Pennsylvania Family Law and Divorce
Lisa Marie Vari & Associates, P.C.

November 2017 Archives

Facing The Holidays Anew After Your Divorce

Many families in Pennsylvania are about to experience the upcoming Thanksgiving and Christmas Holiday season for the first time since their divorce or separation. Yes the holiday season may not be the same but it can still be filled with love and laughter and is the opportunity to build new memories and holiday traditions.

If I live in Pennsylvania can I terminate the other parent's parental rights?

In Pennsylvania parental rights can be terminated either voluntarily or involuntarily. A voluntary termination of parental rights occurs when the parent in question wants to terminate their own rights to their child. An involuntary termination of parental rights occurs when the court makes the decision and terminates a parent's rights. There is a long list of factors the court will weigh and consider in deciding whether to terminate a parent's rights. Whether voluntary or involuntary, this process is not quick. A parent will not lose the rights to their child unless the court formally terminates those rights. Having your parental rights terminated is not the same as not having legal custody of the child.

A child's preference and Pennsylvania's custody law

When the court attempts to fashion a custody order parents often try to argue for more custodial time by insisting that the child/children prefers to live with them as opposed to the other parent. This begs the question; is a court in Pennsylvania likely to consider a child's preference for one parent over the other?

Exploring in loco parentis Law in Pennsylvania

The Pennsylvania custody statute does not define "in loco parentis," but Pennsylvania courts have found a person to stand in loco parentis to a child when they have taken on parental responsibilities and duties, with the consent of the biological parent. For example, in T.B. v. L.R.M., 753 A.2d 873 (Pa. 2001), the court implied that in loco parentis standing is granted for the benefit of the child, stating that if a "child has established strong psychological bonds with a person" that the child views that person with "a stature like that of a parent," the third party is provided "the opportunity to litigate fully the issue of whether that relationship should be maintained, even over a natural parent's objections."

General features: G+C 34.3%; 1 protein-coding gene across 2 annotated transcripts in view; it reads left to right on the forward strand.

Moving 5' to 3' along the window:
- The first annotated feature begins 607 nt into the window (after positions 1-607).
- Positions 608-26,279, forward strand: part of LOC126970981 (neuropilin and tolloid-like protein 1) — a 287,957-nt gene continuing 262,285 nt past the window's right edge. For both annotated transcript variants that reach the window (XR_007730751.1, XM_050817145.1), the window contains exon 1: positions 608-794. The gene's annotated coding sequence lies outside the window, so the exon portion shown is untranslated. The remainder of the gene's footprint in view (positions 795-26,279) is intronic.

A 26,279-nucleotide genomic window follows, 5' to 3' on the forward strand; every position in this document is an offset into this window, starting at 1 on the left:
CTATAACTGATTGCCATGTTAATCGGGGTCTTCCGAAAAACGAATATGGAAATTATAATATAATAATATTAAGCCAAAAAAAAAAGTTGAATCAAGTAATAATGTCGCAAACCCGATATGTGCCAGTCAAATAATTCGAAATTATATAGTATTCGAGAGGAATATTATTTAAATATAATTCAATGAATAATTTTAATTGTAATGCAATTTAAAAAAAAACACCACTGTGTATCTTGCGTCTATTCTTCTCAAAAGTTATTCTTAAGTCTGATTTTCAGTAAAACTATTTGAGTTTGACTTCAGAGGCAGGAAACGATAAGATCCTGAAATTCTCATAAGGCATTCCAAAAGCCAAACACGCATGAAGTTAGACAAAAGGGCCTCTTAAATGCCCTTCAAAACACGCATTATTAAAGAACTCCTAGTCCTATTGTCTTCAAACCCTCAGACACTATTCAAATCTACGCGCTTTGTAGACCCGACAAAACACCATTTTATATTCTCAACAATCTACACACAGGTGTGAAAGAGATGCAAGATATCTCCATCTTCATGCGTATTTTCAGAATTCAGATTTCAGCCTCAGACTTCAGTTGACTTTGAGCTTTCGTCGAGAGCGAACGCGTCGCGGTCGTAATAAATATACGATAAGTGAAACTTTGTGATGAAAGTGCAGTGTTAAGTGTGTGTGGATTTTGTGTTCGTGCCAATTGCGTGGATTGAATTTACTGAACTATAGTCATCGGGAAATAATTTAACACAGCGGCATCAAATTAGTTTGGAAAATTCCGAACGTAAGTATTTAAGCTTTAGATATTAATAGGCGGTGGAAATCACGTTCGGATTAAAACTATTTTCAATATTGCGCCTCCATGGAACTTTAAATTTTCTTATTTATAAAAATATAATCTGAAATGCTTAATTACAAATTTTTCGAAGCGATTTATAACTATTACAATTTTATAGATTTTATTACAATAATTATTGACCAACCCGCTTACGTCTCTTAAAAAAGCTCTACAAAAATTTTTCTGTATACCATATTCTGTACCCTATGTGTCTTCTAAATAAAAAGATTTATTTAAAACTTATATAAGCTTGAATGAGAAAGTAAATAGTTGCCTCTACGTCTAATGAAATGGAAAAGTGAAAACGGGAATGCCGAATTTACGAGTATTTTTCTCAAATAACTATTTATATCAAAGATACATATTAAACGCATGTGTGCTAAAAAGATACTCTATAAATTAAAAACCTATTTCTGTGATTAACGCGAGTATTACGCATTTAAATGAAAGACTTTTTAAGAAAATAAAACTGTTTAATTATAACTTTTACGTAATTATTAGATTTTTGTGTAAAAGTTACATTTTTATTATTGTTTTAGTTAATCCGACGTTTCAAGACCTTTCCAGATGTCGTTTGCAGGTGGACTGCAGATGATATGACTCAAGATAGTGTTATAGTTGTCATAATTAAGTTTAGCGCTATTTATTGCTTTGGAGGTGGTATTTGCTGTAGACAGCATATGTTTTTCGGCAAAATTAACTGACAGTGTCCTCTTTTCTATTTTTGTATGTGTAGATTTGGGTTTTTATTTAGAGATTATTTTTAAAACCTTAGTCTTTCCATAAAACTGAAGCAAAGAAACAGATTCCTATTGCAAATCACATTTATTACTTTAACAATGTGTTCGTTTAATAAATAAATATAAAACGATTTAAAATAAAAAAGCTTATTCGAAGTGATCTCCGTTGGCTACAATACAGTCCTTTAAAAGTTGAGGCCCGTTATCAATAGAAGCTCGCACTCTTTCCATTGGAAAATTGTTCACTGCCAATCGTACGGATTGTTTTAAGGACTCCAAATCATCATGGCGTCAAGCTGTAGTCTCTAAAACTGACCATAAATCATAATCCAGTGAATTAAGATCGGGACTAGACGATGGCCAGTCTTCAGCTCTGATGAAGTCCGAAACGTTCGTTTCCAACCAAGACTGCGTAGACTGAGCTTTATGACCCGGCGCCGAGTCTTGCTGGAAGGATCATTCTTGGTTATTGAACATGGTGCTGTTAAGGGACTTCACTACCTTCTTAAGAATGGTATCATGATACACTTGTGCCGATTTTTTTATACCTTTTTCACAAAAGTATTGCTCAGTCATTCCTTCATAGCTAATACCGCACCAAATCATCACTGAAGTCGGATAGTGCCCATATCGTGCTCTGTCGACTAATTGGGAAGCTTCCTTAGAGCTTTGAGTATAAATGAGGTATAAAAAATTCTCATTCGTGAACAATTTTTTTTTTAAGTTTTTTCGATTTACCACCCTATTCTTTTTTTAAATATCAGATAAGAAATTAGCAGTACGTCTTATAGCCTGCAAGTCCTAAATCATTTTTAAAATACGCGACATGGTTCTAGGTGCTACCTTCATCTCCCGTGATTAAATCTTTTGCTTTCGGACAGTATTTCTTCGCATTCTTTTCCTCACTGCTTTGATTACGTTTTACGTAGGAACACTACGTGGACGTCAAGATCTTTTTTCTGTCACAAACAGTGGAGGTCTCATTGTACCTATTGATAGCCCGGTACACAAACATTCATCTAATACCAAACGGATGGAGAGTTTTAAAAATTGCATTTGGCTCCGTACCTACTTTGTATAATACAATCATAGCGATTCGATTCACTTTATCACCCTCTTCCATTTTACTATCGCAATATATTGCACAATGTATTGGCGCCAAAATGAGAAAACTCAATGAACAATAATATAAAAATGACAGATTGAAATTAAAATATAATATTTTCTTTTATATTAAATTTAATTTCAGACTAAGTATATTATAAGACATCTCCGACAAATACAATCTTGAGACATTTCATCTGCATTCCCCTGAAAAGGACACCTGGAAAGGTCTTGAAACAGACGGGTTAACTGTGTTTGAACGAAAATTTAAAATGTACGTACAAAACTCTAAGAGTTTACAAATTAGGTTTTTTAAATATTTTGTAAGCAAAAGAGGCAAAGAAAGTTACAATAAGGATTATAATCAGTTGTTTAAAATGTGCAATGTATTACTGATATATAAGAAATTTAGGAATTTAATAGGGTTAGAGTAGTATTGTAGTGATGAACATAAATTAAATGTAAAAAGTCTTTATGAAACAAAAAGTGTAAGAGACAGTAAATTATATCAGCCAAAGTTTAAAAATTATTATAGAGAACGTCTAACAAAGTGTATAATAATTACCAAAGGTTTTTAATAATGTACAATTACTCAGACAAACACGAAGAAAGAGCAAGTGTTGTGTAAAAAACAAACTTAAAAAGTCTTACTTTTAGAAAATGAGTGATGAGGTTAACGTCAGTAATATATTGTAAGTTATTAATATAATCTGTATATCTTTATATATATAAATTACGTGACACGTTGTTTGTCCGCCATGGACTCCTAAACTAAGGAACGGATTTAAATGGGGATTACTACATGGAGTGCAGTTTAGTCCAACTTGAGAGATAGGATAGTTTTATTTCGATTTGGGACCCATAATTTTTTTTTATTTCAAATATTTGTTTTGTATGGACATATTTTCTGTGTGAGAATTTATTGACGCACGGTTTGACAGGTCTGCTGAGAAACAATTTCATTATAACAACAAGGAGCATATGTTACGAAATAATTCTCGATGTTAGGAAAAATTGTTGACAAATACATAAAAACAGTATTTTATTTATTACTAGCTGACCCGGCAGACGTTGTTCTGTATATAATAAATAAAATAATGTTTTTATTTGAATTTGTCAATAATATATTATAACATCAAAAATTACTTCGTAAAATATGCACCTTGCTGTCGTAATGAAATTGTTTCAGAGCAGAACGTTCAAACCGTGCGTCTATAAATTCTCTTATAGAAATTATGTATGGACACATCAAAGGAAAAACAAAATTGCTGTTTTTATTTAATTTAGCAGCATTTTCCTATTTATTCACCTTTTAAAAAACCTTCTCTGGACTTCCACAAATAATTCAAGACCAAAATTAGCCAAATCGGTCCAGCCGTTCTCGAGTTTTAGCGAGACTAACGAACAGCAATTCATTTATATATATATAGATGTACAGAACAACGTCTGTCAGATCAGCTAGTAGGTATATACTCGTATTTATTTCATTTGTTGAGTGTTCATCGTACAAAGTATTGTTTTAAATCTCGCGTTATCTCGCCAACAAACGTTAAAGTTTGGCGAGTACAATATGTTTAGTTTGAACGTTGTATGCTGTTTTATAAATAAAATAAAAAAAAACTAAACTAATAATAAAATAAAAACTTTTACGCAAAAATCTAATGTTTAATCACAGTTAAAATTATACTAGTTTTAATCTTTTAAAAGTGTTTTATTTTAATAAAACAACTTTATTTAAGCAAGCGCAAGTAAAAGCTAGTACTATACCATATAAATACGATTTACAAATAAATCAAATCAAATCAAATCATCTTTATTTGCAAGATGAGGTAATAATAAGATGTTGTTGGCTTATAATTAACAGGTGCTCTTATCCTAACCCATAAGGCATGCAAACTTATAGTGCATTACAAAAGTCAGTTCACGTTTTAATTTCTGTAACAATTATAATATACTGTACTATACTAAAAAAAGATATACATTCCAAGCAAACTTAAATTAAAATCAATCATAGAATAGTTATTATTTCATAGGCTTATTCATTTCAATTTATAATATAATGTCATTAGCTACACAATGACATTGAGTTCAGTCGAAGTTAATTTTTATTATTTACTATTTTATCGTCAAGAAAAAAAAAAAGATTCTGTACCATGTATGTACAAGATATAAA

New Year's Resolution: A New Beginning After Your Pennsylvania Divorce

It's that time of year again when Pennsylvania residents start thinking about New Year's Resolutions and how we can improve ourselves in 2018. The new year is a chance for a fresh start; some of us vow to start getting our recommended 8-hours of sleep each night, some vow to lose those extra pounds packed on over the year, but no matter what, we are vowing to ourselves to be happy. 

Military Divorces in Pennsylvania

Obtaining a divorce in Pennsylvania if you are a member of the military is no more complicated than if you were obtaining a divorce as a civilian. The complexity of any divorce case is based upon how complex the legal issues in any given case may be; whether custody issues will have to be considered, whether one of the spouses owns a business, what kind of marital assets and property there may be, and so forth.

Pre-Nups and Post-Nups in Pennsylvania. What are they?

In Pennsylvania a prenuptial agreement or "prenup" as it's commonly known, is a document that protects a person's assets in the event that they become divorced. Prenups are entered into, signed by the soon to be married couple, before the marriage actually takes place.

Can You Legally Adopt An Adult in Pennsylvania?

The short answer is yes. In Pennsylvania one adult can adopt another adult. An adult adoption is the adoption of any individual who is at least 18 years old. Perhaps the more interesting and important question is, "why would someone want to adopt an adult?"

IVF Law in Pennsylvania

Rapid developments in medical and reproductive technologies are raising new and complex legal issues in family law throughout the United States, including Pennsylvania. Many couples experiencing difficulties with conceiving have increasingly turned to in vitro fertilization (IVF) and other assisted reproduction technologies.

Child Protective Services in Pennsylvania: When Does the Court Get Involved?

Having the Office of Children, Youth and Families (OCYF) involved with your child can be a scary experience for any parent. So why are Pennsylvania courts involved in some cases but not others? That can depend on a number of factors and the specifics of your case.